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In psychology and psychiatry, anhedonia (< Greek ἀν- an-, "without" + ἡδονή hēdonē, "pleasure") is an inability to experience pleasurable emotions from normally pleasurable life events such as eating, exercise, social interaction or sexual activities. This is considered as one of the negative symptoms of Schizophrenia where patients describe themselves as feeling emotionally empty.[1]

Anhedonia is seen in the mood disorders, schizophrenia, schizoaffective disorder, schizoid personality disorder and other mental disorders.

Changing of mood are the most likely to observe in psychiatric disorder. They are the significant symptoms of depression but they can be easily seen in other psychiatric disorders during physical illness. In healthy people, changing mood is also prominent when encountering stressful events [2]

Causes

Researchers theorize that anhedonia may result from the breakdown in the brain's reward system, involving dopamine pathways. Two 2005 studies by Paul Keedwell MD of King's College found that certain sections of the brain in depressed subjects had to work harder to process happy thoughts.[3][4]

Anhedonia is often experienced by drug addicts following withdrawal; in particular, stimulants like cocaine and amphetamines cause anhedonia and depression by depleting dopamine and other important neurotransmitters. Very long-term addicts are sometimes said to suffer a permanent physical breakdown of their pleasure pathways, leading to anhedonia on a permanent or semi-permanent basis due to the extended overworking of the neural pleasure pathways during active addiction, particularly as regards to cocaine and methamphetamine. In this circumstance, activities still may be pleasurable, but can never be as pleasurable to people who have experienced the comparatively extreme pleasure of the drug experience. The result is apathy towards healthy routines by the addict.

Anhedonia may also be an effect of prolonged fatigue.[citation needed]

Significance in depression

As a clinical symptom in depression, anhedonia rates highly in making a diagnosis of this disorder. The Diagnostic and Statistical Manual of Mental Disorders (DSM) describes a "lack of interest or pleasure" but these can be hard to tell apart given that people become less interested in things which do not give them pleasure. The DSM criterion of weight loss is probably related to it and many depressed people with this symptom describe a lack of enjoyment of food. People suffering from anhedonia in association with depression generally feel good in the morning and unhappy in the evenings and can portray any of the non-psychotic symptoms and signs of depression. [5]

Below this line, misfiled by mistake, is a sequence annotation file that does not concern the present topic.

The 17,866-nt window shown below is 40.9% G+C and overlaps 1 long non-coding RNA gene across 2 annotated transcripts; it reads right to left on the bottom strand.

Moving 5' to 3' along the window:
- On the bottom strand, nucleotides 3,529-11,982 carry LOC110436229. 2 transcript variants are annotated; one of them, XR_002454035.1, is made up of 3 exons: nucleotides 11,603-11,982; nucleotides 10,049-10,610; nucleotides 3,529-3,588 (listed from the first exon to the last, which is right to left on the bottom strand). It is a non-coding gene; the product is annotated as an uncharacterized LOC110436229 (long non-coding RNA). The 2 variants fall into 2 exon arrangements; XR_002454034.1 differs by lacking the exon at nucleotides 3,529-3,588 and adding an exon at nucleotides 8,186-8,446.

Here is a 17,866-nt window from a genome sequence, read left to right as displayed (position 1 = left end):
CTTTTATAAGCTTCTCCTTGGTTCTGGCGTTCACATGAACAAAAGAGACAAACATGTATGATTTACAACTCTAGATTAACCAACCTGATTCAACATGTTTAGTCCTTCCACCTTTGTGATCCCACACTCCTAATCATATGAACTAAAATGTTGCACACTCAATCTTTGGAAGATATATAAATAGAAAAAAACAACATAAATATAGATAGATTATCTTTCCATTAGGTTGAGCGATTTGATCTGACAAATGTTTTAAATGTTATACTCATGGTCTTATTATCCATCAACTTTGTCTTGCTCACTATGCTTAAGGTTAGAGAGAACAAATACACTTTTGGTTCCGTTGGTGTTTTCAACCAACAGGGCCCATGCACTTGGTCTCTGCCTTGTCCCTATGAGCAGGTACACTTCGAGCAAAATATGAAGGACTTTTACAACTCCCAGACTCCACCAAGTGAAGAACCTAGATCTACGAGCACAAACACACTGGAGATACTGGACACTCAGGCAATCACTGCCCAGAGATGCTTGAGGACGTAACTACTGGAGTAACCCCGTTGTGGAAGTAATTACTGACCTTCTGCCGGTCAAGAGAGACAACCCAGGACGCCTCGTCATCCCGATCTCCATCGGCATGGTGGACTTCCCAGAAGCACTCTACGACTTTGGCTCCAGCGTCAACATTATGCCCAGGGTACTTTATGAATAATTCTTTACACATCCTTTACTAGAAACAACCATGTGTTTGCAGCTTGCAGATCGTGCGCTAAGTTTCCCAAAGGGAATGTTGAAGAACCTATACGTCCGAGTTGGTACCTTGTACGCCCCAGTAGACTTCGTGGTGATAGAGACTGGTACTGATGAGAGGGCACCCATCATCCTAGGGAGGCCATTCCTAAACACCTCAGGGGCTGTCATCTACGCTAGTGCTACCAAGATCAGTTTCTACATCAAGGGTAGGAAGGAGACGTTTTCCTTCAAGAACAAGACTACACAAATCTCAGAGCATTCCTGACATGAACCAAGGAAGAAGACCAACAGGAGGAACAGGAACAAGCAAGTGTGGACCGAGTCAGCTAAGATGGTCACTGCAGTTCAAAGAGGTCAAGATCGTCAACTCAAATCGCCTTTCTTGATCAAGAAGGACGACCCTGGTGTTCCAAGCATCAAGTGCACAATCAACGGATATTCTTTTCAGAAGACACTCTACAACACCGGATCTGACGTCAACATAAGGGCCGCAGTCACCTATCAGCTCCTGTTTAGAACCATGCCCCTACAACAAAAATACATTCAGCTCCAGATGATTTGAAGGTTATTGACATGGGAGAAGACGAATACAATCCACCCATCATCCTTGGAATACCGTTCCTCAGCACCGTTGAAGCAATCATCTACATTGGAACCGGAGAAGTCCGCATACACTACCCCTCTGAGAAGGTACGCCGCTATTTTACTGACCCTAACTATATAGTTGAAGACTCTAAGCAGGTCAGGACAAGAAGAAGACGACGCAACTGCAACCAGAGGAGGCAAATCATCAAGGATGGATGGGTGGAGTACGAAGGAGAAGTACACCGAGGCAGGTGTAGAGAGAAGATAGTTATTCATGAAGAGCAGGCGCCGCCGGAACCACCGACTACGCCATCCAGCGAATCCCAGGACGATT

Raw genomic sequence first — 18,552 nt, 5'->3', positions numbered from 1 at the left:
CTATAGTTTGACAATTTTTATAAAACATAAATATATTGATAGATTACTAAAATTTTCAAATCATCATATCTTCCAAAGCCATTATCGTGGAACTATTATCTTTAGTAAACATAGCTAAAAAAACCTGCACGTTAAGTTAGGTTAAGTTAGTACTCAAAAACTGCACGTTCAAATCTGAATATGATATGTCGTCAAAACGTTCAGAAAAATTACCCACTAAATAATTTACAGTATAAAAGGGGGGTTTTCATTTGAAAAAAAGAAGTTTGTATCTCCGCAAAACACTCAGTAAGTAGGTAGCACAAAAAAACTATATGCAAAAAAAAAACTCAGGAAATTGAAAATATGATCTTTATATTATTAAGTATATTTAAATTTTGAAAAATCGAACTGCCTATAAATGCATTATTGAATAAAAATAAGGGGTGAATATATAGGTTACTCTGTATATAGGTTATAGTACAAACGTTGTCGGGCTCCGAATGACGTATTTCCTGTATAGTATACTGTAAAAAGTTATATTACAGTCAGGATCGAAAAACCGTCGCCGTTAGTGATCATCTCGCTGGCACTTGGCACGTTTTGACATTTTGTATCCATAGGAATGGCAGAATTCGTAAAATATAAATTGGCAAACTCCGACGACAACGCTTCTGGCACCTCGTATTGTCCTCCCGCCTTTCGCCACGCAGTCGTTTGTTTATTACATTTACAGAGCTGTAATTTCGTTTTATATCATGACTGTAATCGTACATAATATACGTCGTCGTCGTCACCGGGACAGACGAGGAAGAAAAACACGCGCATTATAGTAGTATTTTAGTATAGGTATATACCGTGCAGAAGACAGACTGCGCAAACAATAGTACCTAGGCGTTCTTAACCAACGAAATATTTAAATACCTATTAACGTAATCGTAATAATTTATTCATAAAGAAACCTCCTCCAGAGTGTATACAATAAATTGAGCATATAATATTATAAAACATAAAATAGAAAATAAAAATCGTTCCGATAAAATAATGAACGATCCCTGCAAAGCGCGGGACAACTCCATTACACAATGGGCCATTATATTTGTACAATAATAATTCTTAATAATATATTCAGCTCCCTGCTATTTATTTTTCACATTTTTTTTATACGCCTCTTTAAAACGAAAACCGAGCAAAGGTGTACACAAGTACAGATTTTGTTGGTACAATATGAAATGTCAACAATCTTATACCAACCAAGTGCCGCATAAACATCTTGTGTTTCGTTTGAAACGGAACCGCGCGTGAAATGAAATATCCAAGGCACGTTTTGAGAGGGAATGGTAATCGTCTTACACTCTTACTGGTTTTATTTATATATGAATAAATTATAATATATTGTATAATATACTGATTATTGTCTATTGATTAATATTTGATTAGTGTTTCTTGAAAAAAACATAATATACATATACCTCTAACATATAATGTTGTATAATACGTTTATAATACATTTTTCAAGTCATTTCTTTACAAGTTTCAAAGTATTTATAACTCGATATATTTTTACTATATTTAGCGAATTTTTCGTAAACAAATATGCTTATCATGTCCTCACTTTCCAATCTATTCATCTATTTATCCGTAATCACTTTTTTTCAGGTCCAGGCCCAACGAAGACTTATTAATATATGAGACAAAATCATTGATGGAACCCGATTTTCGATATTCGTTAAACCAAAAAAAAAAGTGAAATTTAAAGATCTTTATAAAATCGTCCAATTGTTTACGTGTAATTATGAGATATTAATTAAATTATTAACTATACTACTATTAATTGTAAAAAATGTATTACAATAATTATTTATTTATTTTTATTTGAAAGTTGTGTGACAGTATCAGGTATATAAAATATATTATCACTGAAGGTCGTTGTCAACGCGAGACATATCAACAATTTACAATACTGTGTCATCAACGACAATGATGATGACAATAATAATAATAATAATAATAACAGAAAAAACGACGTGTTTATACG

Sexual anhedonia

Sexual anhedonia in males is also known as 'ejaculatory anhedonia'. This rare[clarification needed] condition means that the person will ejaculate with no accompanying sense of pleasure.

The condition is most frequently found in males, but women can suffer from lack of pleasure when the body goes through the orgasm process as well.

Sexual anhedonia may be caused by:

  • Hyperprolactinaemia[citation needed]
  • Hypoactive sexual desire disorder (HSDD), also called inhibited sexual desire
  • Low levels of the hormone testosterone[citation needed]
  • Spinal cord injury
  • Multiple Sclerosis
  • Use (or previous use) of SSRI antidepressants[6]
  • Fatigue
  • Physical illness

It is very uncommon that a neurological examination and blood tests can determine the cause of a specific case of sexual anhedonia.

Patients may be prescribed sustained-release bupropion to aid in treatment, which has been shown to relieve sexual dysfunction even in patients without depression.[7]

See also

References

  1. Hales R., Yudofsky S., Talbott J. 1999. Textbook of Psychiatry 3rd ed. Washington DC: The American Psychiatric Press.
  2. Gelder, M., Mayou, R. and Geddes, J. 2005. Psychiatry. 3rd ed. New York: Oxford. pp 2, 99.
  3. "No Pleasure, No Reward -- Plenty of Depression" by John McManamy; URL accessed 2009-02-17
  4. "Neural systems underlying affective disorders" by Simon Surguladze, et al., Advances in Psychiatric Treatment (2003) 9: 446-455; URL accessed 2008-02-08
  5. David A. Tomb (1 August 2007). Psychiatry. Lippincott Williams & Wilkins. p. 44. ISBN 9780781774529. http://books.google.com/books?id=lt0-i8xLINoC. Retrieved 18 December 2010.
  6. "Persistent Sexual Dysfunction after Discontinuation of Selective Serotonin Reuptake Inhibitors" By Csoka et al., Journal of Sexual Medicine 5 (1) , 227–233; URL accessed 2008-02-28
  7. Crenshaw TL, Goldberg JP, Stern WC (1987). "Pharmacologic modification of psychosexual dysfunction". J Sex Marital Ther 13 (4): 239–52. PMID 3121861.

External links

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